Leukaemia

What is leukaemia?

Leukaemia is the name given to a group of cancers that develop in the bone marrow. Under normal conditions the bone marrow contains a small number of healthy immature blood cells, sometimes called blast cells. These immature blood cells mature and develop into red cells, white cells and platelets, which are eventually released into the blood stream.

Leukaemia originates in developing blood cells, which have undergone a malignant (cancerous) change. Instead of maturing properly, these cells grow and multiply in an uncontrolled fashion and interfere with normal blood cell production in the bone marrow. Most cases of leukaemia originate in developing white cells. In a small number of cases leukaemia develops in other blood-forming cells, for example in developing red cells or developing platelets.

There are several different types and subtypes of leukaemia.

Acute/chronic

Leukaemia can be either acute or chronic. The terms ‘acute’ and ‘chronic’ refer to how quickly the disease develops and progresses.

Acute leukaemia develops and progresses quickly and therefore needs to be treated as soon as it is diagnosed. It affects very immature blood cells, preventing them from maturing properly.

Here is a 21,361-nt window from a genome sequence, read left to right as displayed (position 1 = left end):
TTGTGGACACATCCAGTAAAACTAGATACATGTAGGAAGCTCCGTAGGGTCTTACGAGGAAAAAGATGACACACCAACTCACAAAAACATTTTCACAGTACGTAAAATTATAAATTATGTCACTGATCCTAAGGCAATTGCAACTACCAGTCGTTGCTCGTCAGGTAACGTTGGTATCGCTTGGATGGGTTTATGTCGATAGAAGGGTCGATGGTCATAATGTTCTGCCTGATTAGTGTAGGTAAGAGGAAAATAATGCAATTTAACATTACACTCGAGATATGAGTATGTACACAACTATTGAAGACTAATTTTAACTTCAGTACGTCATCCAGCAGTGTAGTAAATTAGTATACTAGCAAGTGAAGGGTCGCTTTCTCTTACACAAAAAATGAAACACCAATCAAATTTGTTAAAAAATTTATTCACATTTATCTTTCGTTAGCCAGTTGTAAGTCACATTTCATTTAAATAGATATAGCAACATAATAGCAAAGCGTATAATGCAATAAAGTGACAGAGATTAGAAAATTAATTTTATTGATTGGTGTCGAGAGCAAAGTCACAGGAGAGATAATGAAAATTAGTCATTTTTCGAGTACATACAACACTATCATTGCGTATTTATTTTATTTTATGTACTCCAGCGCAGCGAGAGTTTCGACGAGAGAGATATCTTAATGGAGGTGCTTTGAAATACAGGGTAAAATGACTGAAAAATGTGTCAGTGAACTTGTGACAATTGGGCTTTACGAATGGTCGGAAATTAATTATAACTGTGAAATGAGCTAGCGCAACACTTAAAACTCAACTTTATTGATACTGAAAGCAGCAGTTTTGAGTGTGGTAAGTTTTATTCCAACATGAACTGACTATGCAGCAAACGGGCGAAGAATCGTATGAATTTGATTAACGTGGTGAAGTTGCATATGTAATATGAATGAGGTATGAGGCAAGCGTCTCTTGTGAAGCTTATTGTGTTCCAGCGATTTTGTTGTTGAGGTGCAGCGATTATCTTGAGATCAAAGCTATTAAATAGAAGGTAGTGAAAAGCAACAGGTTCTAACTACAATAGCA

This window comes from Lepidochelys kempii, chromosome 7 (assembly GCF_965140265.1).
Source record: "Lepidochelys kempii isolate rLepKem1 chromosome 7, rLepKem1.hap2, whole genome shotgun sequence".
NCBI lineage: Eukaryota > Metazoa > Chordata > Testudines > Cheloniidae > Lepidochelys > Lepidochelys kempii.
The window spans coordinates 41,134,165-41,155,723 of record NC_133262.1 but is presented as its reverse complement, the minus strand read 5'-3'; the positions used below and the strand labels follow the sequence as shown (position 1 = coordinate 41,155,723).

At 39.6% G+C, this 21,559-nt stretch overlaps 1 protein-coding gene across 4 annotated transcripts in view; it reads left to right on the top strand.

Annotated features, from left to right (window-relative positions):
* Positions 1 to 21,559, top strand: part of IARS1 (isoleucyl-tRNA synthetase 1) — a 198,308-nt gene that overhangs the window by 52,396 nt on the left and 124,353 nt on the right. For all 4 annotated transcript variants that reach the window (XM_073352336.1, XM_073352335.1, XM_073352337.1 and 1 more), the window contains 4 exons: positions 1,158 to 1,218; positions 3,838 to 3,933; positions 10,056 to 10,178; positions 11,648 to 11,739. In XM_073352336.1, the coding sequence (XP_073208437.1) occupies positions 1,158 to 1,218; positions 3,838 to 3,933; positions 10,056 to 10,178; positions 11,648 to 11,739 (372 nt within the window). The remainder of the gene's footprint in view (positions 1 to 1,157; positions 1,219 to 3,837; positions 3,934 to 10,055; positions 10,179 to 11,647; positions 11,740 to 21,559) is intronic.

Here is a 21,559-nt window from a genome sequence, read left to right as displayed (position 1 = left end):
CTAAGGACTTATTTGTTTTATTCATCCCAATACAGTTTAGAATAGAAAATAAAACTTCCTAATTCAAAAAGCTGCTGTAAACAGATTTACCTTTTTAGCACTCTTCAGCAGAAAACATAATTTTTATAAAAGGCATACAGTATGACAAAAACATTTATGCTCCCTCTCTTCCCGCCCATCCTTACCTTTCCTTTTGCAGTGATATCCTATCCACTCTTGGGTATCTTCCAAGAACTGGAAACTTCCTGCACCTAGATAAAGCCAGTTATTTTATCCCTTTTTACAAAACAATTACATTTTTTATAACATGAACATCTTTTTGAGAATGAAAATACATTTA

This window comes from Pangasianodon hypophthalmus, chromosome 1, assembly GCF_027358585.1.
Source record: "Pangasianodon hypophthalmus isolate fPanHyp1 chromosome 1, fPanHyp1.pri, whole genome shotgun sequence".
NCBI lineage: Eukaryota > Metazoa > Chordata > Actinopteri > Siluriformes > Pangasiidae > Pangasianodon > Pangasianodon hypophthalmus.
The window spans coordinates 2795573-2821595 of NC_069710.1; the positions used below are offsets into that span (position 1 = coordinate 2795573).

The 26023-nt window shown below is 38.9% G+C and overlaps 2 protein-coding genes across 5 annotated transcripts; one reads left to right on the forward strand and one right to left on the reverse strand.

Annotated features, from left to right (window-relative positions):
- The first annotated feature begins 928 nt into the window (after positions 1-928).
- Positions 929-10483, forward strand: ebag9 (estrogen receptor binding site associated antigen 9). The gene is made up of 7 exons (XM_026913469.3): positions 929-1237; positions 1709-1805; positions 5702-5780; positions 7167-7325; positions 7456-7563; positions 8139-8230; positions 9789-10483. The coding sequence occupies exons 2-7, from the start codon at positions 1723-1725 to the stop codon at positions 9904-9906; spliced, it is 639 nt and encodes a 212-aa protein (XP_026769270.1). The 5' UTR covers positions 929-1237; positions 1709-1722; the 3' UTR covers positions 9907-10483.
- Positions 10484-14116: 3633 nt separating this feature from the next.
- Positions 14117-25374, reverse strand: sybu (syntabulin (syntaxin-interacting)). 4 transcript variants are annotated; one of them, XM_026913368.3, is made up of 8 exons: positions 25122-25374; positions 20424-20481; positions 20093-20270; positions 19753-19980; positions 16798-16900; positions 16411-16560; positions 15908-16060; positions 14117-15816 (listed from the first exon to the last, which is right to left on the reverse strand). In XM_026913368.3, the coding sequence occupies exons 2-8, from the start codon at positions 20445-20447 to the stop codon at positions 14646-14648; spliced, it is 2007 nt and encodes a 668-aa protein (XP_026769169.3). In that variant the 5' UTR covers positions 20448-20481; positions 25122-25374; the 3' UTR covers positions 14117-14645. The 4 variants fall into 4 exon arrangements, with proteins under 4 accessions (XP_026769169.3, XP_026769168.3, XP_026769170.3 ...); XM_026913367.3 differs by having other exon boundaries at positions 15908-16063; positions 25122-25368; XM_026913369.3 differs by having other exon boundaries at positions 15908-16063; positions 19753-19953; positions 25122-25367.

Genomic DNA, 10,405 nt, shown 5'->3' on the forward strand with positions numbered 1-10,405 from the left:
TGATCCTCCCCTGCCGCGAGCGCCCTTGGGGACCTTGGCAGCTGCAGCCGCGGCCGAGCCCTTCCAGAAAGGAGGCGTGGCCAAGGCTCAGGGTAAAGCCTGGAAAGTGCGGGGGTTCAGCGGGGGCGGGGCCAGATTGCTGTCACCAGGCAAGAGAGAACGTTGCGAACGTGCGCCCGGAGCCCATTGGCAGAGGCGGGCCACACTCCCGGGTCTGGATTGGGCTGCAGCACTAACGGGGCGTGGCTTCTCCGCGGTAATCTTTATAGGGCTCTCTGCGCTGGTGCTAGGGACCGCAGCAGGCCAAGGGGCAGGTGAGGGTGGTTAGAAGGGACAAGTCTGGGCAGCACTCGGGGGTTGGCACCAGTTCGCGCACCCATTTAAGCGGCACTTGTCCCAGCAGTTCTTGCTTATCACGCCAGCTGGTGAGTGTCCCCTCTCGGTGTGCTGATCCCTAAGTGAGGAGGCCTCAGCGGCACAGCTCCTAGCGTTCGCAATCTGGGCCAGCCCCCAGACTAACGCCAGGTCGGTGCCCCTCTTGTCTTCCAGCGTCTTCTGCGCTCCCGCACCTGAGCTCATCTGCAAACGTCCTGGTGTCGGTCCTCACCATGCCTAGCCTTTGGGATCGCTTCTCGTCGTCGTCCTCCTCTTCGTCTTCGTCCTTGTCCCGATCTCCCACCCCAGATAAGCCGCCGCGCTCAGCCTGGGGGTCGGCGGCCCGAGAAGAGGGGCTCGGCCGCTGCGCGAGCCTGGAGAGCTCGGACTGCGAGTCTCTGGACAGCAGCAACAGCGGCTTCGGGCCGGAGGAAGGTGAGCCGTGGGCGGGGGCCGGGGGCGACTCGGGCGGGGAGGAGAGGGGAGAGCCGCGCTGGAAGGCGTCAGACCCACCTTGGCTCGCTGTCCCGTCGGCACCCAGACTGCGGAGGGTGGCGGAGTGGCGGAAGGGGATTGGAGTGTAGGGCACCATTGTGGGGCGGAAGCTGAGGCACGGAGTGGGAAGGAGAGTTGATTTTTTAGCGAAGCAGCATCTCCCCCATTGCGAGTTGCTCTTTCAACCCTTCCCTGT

Chronic leukaemia results in an accumulation of more mature but abnormal white cells. It can occur at any age, but is more common in older adults and is rarely seen in children.

Myeloid/lymphoid

Leukaemia can also be either myeloid or lymphoid. The terms myeloid and lymphoid refer to the types of cell lineage in which the leukaemia first started.

When leukaemia starts somewhere in the myeloid cell line, it is called myeloid (myelocytic, myelogenous or granulocytic) leukaemia.

When leukaemia starts somewhere in the lymphoid cell line it is called lymphoblastic, lymphocytic, or lymphatic leukaemia.

The four main types of leukaemia are:

Both adults and children can develop leukaemia but certain types are more common in different age groups. We have a separate information booklet about the most common form of leukaemia in children acute lymphoblastic leukaemia (ALL).

Treatment

Treatment for leukaemia may involve one or more of the following

  • Active Monitoring
  • Corticosteroids
  • Chemotherapy
  • Targeted therapy
  • Radiotherapy
  • Stem cell transplant

Please see our Treatments section for more detail on treatment for Leukaemia.

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